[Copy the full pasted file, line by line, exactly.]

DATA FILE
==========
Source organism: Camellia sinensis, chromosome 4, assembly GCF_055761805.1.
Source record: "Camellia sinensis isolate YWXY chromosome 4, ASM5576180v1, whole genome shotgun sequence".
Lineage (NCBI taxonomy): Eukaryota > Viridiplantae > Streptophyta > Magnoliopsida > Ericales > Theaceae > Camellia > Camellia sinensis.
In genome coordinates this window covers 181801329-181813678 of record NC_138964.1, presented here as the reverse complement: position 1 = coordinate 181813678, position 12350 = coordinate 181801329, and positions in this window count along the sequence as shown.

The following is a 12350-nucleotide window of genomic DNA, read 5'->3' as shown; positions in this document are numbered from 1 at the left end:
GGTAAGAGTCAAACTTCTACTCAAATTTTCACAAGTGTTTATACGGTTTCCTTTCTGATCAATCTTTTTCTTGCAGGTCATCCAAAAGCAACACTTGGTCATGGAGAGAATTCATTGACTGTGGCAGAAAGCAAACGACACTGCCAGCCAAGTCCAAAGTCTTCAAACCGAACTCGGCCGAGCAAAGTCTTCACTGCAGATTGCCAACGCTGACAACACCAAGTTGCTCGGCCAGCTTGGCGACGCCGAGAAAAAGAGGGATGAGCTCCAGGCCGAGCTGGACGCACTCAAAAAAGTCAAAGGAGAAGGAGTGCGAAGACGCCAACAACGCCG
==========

Source organism: Camellia sinensis, chromosome 4, assembly GCF_055761805.1.
Source record: "Camellia sinensis isolate YWXY chromosome 4, ASM5576180v1, whole genome shotgun sequence".
Lineage (NCBI taxonomy): Eukaryota > Viridiplantae > Streptophyta > Magnoliopsida > Ericales > Theaceae > Camellia > Camellia sinensis.
In genome coordinates this window covers 181801329-181813678 of record NC_138964.1, presented here as the reverse complement: position 1 = coordinate 181813678, position 12350 = coordinate 181801329, and positions in this window count along the sequence as shown.

The following is a 12350-nucleotide window of genomic DNA, read 5'->3' as shown; positions in this document are numbered from 1 at the left end:
GGTAAGAGTCAAACTTCTACTCAAATTTTCACAAGTGTTTATACGGTTTCCTTTCTGATCAATCTTTTTCTTGCAGGTCATCCAAAAGCAACACTTGGTCATGGAGAGAATTCATTGACTGTGGCAGAAAGCAAACGACACTGCCAGCCAAGTCCAAAGTCTTCAAACCGAACTCGGCCGAGCAAAGTCTTCACTGCAGATTGCCAACGCTGACAACACCAAGTTGCTCGGCCAGCTTGGCGACGCCGAGAAAAAGAGGGATGAGCTCCAGGCCGAGCTGGACGCACTCAAAAAAGTCAAAGGAGAAGGAGTGCGAAGACGCCAACAACGCCG